Storied menswear retailer Brooks Brothers — that has dressed 40 U.S. presidents in its own 200-year history — filed for bankruptcy now, the most recent merchant to do so throughout the coronavirus pandemic.
The merchant filed Chapter 11 proceedings in a Delaware courtroom this morning, together with both assets and obligations listed as between $500 million to $1 billion, according to court documents. Brooks Brothers’ strategy to look for a new buyer throughout the bankruptcy.
“Our purpose is always to begin this significant chapter using a new owner that has an appreciation for the Brooks Brothers heritage, a vision for the future and contrasts with our core values and civilization,” Claudio Del Vecchio, the CEO, and owner of Brooks Brothers stated in an announcement. “Before COVID-19, we’re conducting an appraisal of various strategic choices to position the business for potential success in a fast transforming retail surroundings, including a potential sale of the company. Industry headwinds were just intensified by the pandemic.”
Brooks Brothers managed to secure $75 million in funding from WHP International to continue functioning throughout the event, according to the organization.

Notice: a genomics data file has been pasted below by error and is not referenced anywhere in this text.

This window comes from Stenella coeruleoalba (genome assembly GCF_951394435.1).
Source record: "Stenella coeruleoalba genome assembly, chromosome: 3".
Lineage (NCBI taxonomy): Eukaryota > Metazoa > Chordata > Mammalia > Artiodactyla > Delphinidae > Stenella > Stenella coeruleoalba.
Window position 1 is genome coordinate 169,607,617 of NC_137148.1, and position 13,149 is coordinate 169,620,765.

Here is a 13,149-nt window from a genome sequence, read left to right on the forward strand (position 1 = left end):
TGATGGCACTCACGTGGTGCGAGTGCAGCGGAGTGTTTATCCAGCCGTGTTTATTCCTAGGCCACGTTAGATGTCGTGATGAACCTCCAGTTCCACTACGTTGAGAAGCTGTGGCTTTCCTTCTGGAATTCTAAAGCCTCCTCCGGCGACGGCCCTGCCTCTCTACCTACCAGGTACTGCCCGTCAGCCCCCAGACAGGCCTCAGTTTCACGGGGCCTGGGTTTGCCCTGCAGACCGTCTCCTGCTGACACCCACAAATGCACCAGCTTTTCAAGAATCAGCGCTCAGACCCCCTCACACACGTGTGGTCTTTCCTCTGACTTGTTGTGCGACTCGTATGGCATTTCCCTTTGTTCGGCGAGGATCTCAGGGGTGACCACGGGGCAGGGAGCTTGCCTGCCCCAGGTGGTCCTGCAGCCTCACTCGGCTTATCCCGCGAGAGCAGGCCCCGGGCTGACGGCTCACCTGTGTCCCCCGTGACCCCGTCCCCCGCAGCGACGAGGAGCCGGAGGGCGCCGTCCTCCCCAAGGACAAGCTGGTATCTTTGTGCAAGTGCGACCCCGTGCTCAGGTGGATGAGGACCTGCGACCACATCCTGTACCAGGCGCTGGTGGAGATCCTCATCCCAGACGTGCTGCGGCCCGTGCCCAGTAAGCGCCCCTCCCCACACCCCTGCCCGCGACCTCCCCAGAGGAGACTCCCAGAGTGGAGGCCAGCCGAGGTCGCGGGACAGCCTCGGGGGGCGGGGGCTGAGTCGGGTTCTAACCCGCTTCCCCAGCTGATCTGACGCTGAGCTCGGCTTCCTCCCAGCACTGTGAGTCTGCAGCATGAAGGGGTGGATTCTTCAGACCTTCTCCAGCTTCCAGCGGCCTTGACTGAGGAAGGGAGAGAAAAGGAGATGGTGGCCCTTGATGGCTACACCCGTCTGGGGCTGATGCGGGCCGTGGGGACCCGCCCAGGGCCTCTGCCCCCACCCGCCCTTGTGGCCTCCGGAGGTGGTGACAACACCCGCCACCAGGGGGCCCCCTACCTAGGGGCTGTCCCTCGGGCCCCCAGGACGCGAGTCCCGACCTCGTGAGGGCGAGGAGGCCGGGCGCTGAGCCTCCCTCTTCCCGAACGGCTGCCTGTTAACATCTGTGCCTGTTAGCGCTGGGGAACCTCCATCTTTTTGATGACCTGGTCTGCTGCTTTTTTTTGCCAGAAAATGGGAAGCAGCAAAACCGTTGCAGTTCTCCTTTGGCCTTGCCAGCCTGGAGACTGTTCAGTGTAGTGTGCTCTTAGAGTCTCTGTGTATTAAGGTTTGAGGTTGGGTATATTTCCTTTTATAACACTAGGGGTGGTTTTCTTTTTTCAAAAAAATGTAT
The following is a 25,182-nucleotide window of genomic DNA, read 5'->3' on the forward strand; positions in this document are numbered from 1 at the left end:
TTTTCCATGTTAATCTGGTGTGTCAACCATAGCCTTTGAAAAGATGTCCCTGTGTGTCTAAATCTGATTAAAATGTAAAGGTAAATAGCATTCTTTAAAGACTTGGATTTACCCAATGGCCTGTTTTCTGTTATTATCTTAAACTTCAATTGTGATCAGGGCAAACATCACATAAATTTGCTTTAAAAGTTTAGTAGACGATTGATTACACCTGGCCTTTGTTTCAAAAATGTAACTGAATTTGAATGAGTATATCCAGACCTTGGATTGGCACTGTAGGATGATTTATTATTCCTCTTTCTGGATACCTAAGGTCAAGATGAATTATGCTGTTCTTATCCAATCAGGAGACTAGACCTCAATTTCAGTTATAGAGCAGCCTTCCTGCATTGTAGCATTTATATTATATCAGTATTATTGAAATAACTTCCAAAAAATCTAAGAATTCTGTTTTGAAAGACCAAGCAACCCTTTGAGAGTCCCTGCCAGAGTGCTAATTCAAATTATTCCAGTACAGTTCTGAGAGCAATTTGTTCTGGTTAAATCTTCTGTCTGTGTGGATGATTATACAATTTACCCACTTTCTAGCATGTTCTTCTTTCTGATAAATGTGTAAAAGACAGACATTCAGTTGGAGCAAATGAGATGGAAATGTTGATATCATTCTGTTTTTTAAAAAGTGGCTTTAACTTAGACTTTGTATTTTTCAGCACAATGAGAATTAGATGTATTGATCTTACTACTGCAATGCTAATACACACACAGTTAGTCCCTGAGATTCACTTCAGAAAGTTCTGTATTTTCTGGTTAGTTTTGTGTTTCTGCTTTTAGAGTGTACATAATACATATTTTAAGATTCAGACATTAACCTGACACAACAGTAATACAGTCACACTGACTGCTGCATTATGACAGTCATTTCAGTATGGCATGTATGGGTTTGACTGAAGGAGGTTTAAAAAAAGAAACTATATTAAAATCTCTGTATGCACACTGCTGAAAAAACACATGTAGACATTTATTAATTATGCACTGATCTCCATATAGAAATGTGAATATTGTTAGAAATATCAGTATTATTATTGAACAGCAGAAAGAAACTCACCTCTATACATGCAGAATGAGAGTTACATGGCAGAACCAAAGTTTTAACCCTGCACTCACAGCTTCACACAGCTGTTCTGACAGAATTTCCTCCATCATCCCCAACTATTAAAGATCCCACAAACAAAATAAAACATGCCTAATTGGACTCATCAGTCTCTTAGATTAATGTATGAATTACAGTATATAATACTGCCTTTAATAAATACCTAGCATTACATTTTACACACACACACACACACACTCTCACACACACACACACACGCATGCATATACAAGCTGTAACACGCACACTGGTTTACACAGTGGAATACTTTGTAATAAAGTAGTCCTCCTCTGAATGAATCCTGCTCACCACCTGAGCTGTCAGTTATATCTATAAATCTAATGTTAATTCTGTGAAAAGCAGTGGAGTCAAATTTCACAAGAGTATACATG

It started shutting 51 of its almost 200 U.S. shops due to the coronavirus pandemic and is considering shuttering other people, according to the organization.
Brooks Brothers have fought in the last few years as office workers began to dress more casually, and Del Vecchio began searching for a buyer this past year.
Its fate gained much bleaker through COVID-19, which forced workers from their workplace and in their houses, ditching suits from the procedure, and it’s been inching toward filing for bankruptcy for decades. It laid off almost 700 workers of its 4,025 workforces in June, according to the Times.
Clothes store in Manhattan. It’s dressed everyone from Wall Street workers to Abraham Lincoln, who had been wearing a Brooks Brothers jacket when he was assassinated in 1865, in accordance with Brooks Brothers’ site. Del Vecchio, whose dad Leonardo Del Vecchio founded eyewear giant Luxottica, purchased the menswear purveyor for $225 million in 2001 from British firm Marks & Spencer, the Times reported.
Retailers were dealing with a decade of competition from online retailers, and also the coronavirus pandemic, which forced several to shutter their doors for weeks, exacerbated their problems.
Crew, Neiman Marcus, JCPenney, Aldo, True Religion, and John Varvatos are one of the merchants to file for bankruptcy throughout the pandemic. Home-decor series Pier 1 Imports declared in May that it’ll go from business and forever shutter its almost 540 shops across the nation.